Thursday, August 27, 2009

Dr. John Jordan - Technologist

Dr. John Jordan is a clinical professor in the Department of Supply Chain & Information Systems at Penn State University, where he teaches IT Strategy in the MBA and undergraduate business programs. Formerly a principal with Ernst & Young/Capgemini, he directed research at the Center for Business Innovation then in the Americas Office of the CTO.

His work has been cited in the International Herald Tribune, Investors’ Business Daily, the Wall Street Journal, and Fast Company. John holds a Ph.D. from the University of Michigan as well as a master’s from Yale University, and graduated magna cum laude from Duke University. He is currently completing book manuscripts on global business model innovation, and on human-centric information fusion.

Which books did you read (or were read to you) as a child that you remember best and why?

Dr. Suess was brand new and we wore through at least two copies of The Cat in the Hat. My favorite, then and now, was Paddle-to-the-Sea, a gorgeously illustrated yet richly factual story of a hand-carved wooden canoe put into the water in the Canadian north woods that makes its way eventually to the ocean. I still know that Lake Huron looks like the silhouette of a fur trapper with a heavy pack on his back and Lake Superior is shaped like a west-facing wolf's head.

Which books had the most influence on your thinking and character?

Supermarkets used to sell encyclopedias a volume per week, but we never bought any. Since volume 1 was the teaser and we had freebies from two or three series, I read a lot about things that begin with A; atoms were a big favorite, but I had a harder time with astronomy. In 6th and 7th grade I also went to the big public library and read World War II books about the Normandy invasion particularly, but cannot remember any by name. Getting a PhD in history was no surprise given that start.

Beyond kids' books, Donald Hall, Fathers Playing Catch with Sons is truly wonderful and sticks with me as I transit parenthood. Walker Percy, esp. The Last Gentleman, so affected me that we named a son for him. James Agee, both fiction and non-fiction, was a vast stylistic talent who raised hard questions.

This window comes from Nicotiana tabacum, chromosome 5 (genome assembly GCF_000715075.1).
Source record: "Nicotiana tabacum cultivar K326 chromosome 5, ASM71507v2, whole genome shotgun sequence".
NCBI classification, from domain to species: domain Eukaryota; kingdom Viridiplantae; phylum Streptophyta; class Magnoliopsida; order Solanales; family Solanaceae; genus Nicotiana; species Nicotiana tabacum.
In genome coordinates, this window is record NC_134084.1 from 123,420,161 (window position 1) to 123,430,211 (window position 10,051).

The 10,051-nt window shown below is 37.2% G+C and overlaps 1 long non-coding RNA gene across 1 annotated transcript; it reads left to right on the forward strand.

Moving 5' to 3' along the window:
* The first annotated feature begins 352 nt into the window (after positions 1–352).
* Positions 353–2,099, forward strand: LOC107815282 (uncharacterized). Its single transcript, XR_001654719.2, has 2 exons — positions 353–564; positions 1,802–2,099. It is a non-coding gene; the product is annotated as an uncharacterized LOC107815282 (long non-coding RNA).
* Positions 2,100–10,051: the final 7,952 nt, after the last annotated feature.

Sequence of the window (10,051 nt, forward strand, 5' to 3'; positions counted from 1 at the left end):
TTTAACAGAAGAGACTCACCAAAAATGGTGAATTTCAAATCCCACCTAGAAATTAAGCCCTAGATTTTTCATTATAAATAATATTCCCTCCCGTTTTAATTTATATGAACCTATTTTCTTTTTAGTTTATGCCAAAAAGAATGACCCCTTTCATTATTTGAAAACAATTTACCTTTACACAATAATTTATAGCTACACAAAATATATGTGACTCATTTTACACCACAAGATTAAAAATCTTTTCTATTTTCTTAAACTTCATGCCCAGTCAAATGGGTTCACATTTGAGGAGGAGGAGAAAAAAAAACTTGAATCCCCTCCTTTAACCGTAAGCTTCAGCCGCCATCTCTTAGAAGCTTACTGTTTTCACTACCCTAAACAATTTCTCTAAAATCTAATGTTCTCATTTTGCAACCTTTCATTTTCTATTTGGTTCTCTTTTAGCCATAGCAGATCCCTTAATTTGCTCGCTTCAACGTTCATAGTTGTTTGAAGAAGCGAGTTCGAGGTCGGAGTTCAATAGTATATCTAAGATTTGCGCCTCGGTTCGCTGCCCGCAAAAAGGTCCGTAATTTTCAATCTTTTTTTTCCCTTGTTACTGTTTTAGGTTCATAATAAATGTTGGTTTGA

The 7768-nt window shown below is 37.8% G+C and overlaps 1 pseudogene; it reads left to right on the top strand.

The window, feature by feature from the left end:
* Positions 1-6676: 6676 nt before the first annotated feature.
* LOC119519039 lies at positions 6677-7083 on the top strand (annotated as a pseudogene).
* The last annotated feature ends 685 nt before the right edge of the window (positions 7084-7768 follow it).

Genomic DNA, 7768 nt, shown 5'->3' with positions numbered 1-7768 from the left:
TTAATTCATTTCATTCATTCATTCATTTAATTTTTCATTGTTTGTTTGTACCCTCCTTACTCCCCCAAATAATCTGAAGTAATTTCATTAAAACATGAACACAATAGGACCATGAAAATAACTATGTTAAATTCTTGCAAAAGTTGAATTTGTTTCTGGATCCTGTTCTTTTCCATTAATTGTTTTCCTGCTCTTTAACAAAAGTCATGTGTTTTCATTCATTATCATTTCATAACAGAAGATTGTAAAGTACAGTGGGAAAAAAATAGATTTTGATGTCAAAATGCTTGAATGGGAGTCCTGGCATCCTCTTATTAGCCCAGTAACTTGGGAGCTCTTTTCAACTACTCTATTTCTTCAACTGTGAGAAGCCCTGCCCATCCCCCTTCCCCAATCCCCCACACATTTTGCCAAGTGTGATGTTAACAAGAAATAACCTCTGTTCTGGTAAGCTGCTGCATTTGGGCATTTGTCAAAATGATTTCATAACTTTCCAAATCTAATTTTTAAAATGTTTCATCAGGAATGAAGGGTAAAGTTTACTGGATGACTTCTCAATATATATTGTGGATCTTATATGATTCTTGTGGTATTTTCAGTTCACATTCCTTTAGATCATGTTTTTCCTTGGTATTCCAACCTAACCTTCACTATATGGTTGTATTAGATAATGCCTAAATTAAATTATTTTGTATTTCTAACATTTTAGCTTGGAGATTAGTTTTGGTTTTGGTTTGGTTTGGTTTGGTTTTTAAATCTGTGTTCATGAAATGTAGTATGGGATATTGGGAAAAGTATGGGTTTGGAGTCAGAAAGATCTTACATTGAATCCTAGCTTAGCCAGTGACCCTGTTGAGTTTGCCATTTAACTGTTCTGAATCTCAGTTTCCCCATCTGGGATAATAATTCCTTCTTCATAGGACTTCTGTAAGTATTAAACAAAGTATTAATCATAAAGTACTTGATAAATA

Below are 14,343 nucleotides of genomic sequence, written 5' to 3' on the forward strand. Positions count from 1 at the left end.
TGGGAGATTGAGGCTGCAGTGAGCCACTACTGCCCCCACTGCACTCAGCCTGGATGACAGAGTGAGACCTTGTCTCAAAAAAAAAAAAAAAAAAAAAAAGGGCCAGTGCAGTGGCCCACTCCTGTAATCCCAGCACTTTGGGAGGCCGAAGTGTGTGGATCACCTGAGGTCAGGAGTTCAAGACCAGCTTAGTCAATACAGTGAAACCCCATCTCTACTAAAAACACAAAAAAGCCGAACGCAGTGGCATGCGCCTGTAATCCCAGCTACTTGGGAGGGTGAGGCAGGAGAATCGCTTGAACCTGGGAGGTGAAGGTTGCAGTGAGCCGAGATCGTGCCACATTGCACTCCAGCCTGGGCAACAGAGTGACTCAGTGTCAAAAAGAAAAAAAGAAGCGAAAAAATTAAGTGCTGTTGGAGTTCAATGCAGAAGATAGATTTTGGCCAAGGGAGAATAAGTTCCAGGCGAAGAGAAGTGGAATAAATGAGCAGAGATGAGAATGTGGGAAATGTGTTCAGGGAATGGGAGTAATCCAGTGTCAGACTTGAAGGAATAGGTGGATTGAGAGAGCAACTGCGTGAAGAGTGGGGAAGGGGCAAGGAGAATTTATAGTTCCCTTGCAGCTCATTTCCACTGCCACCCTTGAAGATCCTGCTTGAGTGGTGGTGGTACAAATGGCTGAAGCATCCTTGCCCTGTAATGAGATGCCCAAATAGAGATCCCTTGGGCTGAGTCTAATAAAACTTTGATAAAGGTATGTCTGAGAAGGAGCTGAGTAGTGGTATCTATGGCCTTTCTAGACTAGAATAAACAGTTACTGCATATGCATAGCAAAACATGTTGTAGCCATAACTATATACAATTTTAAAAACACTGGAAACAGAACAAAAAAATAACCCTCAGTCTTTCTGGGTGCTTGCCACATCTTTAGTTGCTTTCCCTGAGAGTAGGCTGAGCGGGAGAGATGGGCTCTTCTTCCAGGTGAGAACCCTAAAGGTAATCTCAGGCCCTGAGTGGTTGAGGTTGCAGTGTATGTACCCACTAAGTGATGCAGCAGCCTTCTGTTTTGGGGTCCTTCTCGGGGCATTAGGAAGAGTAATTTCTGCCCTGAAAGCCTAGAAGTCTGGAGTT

Are there any books you have read to your children which you would recommend?

Bill Bryson (In a Sunburned Country, Thunderbolt Kid, A Walk in the Woods); Artemis Fowl; Eva Ibbotson; The Runaway Bunny; Little House on the Prairie; Hello Mrs. Piggle-Wiggle; Roald Dahl; Where the Wild Things Are; Friday Night Lights; Ender's Game; Eppie M. Says; Leo the Lop; Eloise; The Happy Prince; Muffin Pigdoom and the Keeper; I Love You As Much . . .; Love You Forever. In young adult, we named our daughter after the girl in Catcher in the Rye, so it has to be included.

Are there any books related to your profession or calling that you think children ought to consider reading?

Foer, How Soccer Explains the World; McCourt, Teacher Man; Studs Terkel, Working; Chouinard, Let My People Go Surfing

What books are you reading and enjoying today?

Atul Gawande (esp. Better); foodie lit (Ruhlman, Buford, Bourdain, Pollan); Crawford, Shop Class as Soulcraft; Jan Morris, Coast to Coast; Coram's biography of John Boyd; Thaler and Sunstein, Nudge; Zakaria, The Post-American World.

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